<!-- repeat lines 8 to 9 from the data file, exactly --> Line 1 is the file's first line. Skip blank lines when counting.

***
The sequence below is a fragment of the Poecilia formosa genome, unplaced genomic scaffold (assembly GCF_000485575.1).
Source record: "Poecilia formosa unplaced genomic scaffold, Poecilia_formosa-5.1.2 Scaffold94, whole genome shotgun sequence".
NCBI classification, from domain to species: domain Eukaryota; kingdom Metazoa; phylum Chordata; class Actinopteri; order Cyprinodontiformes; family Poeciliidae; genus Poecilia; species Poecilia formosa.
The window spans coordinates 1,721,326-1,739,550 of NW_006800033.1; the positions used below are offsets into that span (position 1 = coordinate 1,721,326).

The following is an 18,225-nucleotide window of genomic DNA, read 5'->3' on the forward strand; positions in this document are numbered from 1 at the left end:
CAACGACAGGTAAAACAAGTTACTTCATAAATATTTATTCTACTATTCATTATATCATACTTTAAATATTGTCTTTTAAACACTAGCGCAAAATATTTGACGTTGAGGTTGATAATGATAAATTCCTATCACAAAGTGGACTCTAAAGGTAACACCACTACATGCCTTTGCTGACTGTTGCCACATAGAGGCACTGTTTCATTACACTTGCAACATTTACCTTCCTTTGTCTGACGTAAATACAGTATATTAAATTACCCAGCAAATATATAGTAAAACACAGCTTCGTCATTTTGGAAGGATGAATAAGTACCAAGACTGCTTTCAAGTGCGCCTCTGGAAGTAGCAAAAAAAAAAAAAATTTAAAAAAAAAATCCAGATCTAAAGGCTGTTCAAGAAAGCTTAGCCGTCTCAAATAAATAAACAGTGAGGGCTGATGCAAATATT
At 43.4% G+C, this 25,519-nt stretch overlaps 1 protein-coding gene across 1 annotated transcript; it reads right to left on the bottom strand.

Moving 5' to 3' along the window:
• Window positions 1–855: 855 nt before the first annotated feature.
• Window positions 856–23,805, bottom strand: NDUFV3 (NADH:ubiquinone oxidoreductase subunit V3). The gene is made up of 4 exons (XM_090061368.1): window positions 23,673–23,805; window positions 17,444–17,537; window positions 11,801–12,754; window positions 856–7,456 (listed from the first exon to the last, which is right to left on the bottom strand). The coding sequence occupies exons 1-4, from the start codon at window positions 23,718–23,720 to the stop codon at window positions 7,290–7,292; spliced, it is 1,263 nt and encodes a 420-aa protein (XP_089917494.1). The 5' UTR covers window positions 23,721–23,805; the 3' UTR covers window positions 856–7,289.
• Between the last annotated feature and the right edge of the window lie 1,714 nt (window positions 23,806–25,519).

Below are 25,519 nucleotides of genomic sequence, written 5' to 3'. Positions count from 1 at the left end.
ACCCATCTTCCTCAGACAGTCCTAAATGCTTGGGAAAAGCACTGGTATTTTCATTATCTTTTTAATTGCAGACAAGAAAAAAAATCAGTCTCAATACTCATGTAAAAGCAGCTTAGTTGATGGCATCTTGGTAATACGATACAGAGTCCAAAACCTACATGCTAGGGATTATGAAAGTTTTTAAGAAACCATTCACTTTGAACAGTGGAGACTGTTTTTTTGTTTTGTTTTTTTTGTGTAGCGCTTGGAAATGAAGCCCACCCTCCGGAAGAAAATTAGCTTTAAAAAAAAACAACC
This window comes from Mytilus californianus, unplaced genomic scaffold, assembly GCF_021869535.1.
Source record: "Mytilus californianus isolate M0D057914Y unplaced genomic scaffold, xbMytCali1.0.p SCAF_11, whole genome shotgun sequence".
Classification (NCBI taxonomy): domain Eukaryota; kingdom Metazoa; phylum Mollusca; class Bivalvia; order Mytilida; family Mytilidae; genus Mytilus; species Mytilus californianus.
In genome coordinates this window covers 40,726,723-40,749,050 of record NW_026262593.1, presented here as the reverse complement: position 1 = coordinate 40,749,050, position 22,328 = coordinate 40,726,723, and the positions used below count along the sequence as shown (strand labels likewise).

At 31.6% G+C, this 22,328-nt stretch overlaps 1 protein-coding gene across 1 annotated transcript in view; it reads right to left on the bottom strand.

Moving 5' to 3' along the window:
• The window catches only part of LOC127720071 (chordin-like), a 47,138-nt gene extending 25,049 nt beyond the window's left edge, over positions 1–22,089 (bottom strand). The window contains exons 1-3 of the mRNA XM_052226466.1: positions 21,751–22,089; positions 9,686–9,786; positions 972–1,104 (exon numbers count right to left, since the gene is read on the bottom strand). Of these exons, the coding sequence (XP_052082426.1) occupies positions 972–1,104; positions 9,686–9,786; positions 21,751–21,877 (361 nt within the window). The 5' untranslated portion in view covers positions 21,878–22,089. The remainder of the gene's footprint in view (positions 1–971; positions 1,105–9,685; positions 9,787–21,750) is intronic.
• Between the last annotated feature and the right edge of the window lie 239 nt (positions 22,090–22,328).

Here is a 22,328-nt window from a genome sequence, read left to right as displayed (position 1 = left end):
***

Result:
Moving 5' to 3' along the window:
• Window positions 1–855: 855 nt before the first annotated feature.